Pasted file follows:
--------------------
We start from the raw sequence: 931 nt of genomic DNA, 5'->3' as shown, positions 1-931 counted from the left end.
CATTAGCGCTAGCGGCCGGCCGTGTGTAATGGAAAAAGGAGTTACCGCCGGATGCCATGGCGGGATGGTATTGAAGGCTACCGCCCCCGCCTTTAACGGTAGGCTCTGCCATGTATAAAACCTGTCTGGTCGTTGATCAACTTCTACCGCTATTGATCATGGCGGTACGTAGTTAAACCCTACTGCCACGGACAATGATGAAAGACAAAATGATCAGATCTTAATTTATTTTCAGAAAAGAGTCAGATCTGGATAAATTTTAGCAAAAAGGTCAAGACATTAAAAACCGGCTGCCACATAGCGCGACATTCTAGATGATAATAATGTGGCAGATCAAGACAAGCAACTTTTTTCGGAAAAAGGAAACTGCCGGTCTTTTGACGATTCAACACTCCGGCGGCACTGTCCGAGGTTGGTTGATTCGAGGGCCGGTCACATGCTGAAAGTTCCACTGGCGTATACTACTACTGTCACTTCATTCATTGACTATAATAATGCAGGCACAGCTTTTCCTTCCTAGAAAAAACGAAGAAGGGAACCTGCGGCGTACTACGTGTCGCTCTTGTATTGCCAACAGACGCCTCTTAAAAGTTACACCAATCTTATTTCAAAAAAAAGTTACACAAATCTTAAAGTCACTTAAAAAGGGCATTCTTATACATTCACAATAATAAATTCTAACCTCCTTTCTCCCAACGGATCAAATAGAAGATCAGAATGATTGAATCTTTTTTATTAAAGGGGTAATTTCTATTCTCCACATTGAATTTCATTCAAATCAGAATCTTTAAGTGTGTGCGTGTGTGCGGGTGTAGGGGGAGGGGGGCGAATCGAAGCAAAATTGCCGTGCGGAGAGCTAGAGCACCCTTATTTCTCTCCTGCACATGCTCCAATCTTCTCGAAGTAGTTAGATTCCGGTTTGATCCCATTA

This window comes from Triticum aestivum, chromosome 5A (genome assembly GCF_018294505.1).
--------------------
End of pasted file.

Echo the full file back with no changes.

We start from the raw sequence: 931 nt of genomic DNA, 5'->3' as shown, positions 1-931 counted from the left end.
CATTAGCGCTAGCGGCCGGCCGTGTGTAATGGAAAAAGGAGTTACCGCCGGATGCCATGGCGGGATGGTATTGAAGGCTACCGCCCCCGCCTTTAACGGTAGGCTCTGCCATGTATAAAACCTGTCTGGTCGTTGATCAACTTCTACCGCTATTGATCATGGCGGTACGTAGTTAAACCCTACTGCCACGGACAATGATGAAAGACAAAATGATCAGATCTTAATTTATTTTCAGAAAAGAGTCAGATCTGGATAAATTTTAGCAAAAAGGTCAAGACATTAAAAACCGGCTGCCACATAGCGCGACATTCTAGATGATAATAATGTGGCAGATCAAGACAAGCAACTTTTTTCGGAAAAAGGAAACTGCCGGTCTTTTGACGATTCAACACTCCGGCGGCACTGTCCGAGGTTGGTTGATTCGAGGGCCGGTCACATGCTGAAAGTTCCACTGGCGTATACTACTACTGTCACTTCATTCATTGACTATAATAATGCAGGCACAGCTTTTCCTTCCTAGAAAAAACGAAGAAGGGAACCTGCGGCGTACTACGTGTCGCTCTTGTATTGCCAACAGACGCCTCTTAAAAGTTACACCAATCTTATTTCAAAAAAAAGTTACACAAATCTTAAAGTCACTTAAAAAGGGCATTCTTATACATTCACAATAATAAATTCTAACCTCCTTTCTCCCAACGGATCAAATAGAAGATCAGAATGATTGAATCTTTTTTATTAAAGGGGTAATTTCTATTCTCCACATTGAATTTCATTCAAATCAGAATCTTTAAGTGTGTGCGTGTGTGCGGGTGTAGGGGGAGGGGGGCGAATCGAAGCAAAATTGCCGTGCGGAGAGCTAGAGCACCCTTATTTCTCTCCTGCACATGCTCCAATCTTCTCGAAGTAGTTAGATTCCGGTTTGATCCCATTA

This window comes from Triticum aestivum, chromosome 5A (genome assembly GCF_018294505.1).